The possibility of re-establishing the anti-poaching unit was discussed by the House environment committee after it was dismantled in 2019 with some MPs saying incidences had increased since it was abolished.
The committee’s chair, MP and activist Alexandra Attalides of the Green Party, expressed her party’s disappointment at the dismantling of the unit, saying that since then, poaching had substantially increased.
“We have recently witnessed episodes where poachers boast and brag about their actions in front of police officers while making clear to them that they are not afraid of being brought to justice,” Attalides said.
She added that the EU commissioner for the environment has raised the issue regarding the surge illegal poaching with Cyprus’ interior ministry.
“After the anti-poaching unit was dismantled, many poachers were released from prison or got their sentences cleared.
“Many of them are also well connected to the underworld and are known to intimidate even police officers,” said Attalides, who ended her intervention by calling for the immediate reinstatement of the unit.
“The repeated actions of Cyprus’ poachers are reaching the headlines of the international press, we need to react.”
Akel MP and deputy chairman of the Committee Nikos Kettiros also said that the dismantling of the unit in 2019 resulted in an increase in the number of poaching incidents in Cyprus.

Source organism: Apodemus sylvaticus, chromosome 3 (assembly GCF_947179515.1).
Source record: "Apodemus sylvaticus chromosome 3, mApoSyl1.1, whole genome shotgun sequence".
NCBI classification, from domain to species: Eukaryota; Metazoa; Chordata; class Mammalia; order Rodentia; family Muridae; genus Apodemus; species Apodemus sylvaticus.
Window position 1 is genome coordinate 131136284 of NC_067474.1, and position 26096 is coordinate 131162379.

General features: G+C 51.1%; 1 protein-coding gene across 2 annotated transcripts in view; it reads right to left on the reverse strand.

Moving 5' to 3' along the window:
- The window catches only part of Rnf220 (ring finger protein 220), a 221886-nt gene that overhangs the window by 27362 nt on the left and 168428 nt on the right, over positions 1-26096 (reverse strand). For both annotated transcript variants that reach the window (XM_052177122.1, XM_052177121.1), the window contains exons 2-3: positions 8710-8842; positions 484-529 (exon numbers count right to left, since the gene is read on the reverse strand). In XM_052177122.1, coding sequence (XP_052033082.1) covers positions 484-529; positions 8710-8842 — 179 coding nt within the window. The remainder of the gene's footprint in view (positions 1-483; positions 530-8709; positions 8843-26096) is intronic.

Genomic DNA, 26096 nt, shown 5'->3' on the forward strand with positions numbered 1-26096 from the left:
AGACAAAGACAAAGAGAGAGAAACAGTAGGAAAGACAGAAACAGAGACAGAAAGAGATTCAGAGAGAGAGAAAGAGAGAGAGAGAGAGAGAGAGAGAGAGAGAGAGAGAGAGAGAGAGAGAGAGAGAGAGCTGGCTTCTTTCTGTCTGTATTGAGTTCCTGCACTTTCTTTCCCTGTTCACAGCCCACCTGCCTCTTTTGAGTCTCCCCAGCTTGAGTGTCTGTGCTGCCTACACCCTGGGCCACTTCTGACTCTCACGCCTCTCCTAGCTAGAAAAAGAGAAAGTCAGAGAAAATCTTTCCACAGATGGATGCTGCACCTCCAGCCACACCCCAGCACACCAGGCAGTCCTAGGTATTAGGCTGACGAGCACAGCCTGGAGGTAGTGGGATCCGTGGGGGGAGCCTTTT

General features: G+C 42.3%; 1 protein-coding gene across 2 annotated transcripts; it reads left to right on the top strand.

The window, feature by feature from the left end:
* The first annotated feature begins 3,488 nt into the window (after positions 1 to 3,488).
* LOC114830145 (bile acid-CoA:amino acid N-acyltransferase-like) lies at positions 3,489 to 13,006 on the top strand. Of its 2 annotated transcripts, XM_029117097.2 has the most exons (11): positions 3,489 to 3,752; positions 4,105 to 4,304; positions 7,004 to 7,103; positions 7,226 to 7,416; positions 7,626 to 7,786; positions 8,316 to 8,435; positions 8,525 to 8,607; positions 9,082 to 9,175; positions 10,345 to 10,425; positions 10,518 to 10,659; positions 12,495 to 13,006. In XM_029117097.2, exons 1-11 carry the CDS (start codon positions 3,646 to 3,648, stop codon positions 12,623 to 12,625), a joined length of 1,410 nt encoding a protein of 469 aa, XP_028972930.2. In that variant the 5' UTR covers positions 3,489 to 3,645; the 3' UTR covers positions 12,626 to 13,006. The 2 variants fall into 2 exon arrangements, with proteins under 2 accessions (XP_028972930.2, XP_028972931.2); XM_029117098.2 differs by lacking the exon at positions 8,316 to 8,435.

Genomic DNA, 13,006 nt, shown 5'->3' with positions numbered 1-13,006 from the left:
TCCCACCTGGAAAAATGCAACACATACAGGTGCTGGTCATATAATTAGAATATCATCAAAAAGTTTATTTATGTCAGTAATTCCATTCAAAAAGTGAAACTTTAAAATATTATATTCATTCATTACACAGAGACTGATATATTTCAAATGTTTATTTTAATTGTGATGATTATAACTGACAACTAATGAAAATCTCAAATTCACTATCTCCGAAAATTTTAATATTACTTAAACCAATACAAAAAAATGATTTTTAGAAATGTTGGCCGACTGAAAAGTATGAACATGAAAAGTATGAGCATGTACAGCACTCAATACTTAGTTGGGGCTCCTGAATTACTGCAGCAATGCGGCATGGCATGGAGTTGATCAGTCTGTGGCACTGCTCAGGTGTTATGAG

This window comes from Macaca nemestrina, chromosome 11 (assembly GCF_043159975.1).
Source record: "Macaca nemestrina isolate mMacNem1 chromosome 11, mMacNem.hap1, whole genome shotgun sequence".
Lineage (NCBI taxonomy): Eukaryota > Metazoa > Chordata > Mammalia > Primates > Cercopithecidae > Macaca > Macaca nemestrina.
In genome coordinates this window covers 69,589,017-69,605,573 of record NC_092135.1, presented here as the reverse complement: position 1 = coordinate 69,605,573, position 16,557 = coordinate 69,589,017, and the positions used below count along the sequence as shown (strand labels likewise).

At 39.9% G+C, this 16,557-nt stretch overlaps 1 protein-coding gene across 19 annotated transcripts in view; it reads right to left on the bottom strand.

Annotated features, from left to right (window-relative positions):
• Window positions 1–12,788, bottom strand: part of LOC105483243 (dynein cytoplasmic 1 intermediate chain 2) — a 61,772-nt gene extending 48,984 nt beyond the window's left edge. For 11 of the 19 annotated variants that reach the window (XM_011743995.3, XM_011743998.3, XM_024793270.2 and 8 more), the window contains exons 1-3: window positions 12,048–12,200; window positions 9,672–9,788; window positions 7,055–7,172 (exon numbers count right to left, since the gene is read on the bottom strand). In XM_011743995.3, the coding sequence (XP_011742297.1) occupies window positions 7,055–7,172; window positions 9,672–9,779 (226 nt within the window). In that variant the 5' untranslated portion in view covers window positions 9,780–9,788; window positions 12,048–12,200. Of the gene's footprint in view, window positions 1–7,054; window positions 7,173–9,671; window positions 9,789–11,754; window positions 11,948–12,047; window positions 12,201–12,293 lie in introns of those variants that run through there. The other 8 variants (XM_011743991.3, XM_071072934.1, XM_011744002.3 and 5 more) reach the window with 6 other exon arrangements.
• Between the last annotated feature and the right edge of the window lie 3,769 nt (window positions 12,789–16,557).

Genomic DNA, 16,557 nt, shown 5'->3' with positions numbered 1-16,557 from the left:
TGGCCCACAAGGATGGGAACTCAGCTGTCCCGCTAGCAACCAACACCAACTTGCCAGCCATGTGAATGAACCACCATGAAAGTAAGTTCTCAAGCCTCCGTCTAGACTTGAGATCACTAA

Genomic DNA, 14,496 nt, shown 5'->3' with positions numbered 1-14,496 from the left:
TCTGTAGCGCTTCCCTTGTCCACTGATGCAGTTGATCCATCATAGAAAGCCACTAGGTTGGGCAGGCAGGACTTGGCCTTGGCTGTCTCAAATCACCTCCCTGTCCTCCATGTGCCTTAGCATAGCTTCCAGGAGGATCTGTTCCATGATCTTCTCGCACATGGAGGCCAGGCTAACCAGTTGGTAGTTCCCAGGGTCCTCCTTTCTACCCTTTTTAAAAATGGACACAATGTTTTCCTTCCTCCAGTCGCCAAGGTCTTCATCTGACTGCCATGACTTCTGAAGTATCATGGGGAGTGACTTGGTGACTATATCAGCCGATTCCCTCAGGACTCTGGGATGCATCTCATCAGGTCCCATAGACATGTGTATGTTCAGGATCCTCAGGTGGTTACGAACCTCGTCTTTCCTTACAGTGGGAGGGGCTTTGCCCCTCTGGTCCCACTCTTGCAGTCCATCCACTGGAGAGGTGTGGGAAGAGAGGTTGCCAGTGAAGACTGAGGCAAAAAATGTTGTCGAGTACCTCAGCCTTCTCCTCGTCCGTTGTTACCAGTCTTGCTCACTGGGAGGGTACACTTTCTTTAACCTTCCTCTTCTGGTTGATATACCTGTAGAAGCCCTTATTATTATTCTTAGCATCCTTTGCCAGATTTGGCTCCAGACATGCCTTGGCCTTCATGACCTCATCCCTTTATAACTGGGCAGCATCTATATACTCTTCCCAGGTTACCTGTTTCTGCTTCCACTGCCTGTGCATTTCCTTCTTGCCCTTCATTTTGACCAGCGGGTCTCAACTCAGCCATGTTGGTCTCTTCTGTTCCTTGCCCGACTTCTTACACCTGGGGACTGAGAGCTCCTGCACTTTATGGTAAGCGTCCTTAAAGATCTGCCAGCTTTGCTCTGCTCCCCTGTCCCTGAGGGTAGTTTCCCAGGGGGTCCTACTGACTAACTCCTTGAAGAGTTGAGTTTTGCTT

“Poaching is currently the kindergarten, primary and secondary school of criminals. This is where drugs, weapons and protection coexist,” he said, questioning the reasons behind the police not intervening when incidents happen and the government not re-establishing the unit.
He called on the police chief “to reconsider the issue and set up the anti-poaching squad if he wants to beat organised crime.”
Responding to Attalides and Kettiros, Disy MP Prodromos Alambritis said that, despite the dismantling of the anti-poaching unit, fewer complaints have been filed since 2019 and more anti-poaching checks are being carried out by police officers in areas known to be fertile ground for poachers.
“The cooperation between the police and the Game and Fauna service is strong,” Alambritis said, adding that, should the need for the reinstatement of the anti-poaching unit arise, it will certainly be carried forward by the chief of police.
Finally, Elam MP Linos Papayiannis said that the anti-poaching unit should only be brought back “on the condition that it will only deal with poaching cases and nothing else.”